Don’t Be Afraid to Get Personal on the Web

Don’t Be Afraid to Get Personal on the Web

I think we can sometimes forget that on the other side of the Internet there are people, like real humans, every once in a while.

I spend much of my day figuring out how to brand businesses on various social media outlets, mostly Facebook and Twitter, because that’s where the biggest audiences are. For a business this can be a challenge to compete for attention when most people go to Facebook to interact with friends and family. To grab a person’s attention and interest via social media, the challenge is to provide something cool or valuable, without falling flat or appearing as though you are “trying too hard.”

It’s a fine line to walk. Ideally, a good number of people will like and comment about how pretty or cool or awesome whatever you just posted is, but invariably, at some point you will offend someone.

When we receive negative feedback, we attribute various factors that could have caused the reaction, in order to normalize the situation. We tend to forget that the message was effective, albeit with unintended results.

Now that everyone—except apparently the new set of cool 13 year olds—is on Facebook, there is pressure to push out the “Least Common Denominator” message that will resonate with the most people to result in the most reach and return on your efforts. Often, this is at the expense of personal interaction. Many brands have tried and wind up on the Condescending Corporate Brand Page, or are crucified in digital outlets for their failed attempt at personal human interaction. There may be legal and compliance issues to consider as well.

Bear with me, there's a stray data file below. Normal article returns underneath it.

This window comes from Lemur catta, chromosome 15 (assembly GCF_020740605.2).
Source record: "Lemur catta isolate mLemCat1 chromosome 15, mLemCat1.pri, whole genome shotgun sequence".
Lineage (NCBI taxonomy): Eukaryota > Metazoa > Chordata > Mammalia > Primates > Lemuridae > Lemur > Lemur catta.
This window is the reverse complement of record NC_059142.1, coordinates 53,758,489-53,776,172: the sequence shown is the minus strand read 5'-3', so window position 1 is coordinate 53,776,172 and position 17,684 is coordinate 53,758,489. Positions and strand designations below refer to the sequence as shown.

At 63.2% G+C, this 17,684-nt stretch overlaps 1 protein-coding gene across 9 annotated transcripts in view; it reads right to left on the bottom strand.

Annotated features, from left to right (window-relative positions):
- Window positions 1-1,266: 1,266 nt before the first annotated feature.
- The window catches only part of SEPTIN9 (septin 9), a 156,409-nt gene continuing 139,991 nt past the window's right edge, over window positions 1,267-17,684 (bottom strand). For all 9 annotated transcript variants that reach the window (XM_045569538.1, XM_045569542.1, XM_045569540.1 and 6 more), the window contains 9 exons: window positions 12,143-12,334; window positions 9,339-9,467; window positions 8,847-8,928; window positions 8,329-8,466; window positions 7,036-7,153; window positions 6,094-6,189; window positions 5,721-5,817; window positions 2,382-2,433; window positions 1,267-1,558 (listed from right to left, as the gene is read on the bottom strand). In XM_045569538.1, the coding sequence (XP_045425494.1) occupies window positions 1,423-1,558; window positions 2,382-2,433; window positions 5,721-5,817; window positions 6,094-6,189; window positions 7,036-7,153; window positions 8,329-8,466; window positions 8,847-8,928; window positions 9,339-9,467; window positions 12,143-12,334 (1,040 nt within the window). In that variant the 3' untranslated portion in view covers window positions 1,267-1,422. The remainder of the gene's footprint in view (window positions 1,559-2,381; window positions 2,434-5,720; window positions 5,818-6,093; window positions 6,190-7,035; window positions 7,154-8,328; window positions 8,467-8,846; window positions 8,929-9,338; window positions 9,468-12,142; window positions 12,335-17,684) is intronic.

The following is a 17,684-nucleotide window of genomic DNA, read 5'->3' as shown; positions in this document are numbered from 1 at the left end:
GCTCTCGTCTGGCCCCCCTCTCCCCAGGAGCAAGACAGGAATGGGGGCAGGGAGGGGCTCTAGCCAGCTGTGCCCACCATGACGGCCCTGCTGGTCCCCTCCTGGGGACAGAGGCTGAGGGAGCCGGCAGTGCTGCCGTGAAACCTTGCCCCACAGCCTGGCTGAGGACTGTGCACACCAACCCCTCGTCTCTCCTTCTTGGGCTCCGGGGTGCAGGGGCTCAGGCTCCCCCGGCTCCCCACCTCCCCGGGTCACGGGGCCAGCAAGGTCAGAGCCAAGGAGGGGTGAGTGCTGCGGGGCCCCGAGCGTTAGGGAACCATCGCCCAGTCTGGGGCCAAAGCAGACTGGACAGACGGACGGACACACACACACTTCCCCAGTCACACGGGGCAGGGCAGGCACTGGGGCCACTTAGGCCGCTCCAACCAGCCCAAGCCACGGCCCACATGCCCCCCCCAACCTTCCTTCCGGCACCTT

Thus, we—businesses and individuals alike—shy away from personal engagement on the Web. We continue to seek out new ways to form a connection with a weaker but still relatable message, less divisive, less intrusive, while trying to project the desired image we want to be perceived as. BuzzFeed content is an excellent example of this, humanizing the digital experience with relatable messaging and images.

Brands and businesses can’t always be too afraid to be personal. When you do take the risk of going personal, and it yields success, it is unbelievably validating. The reward is priceless. There’s way too much useless material on the Internet, so when someone comes across quality personal or valuable content, it’s pure gold. People love that feeling of a great discovery. The key is creating a story worth telling.

One thing I love about my job the most is helping a brand or business tell their story. What story does yours tell? Could it be better?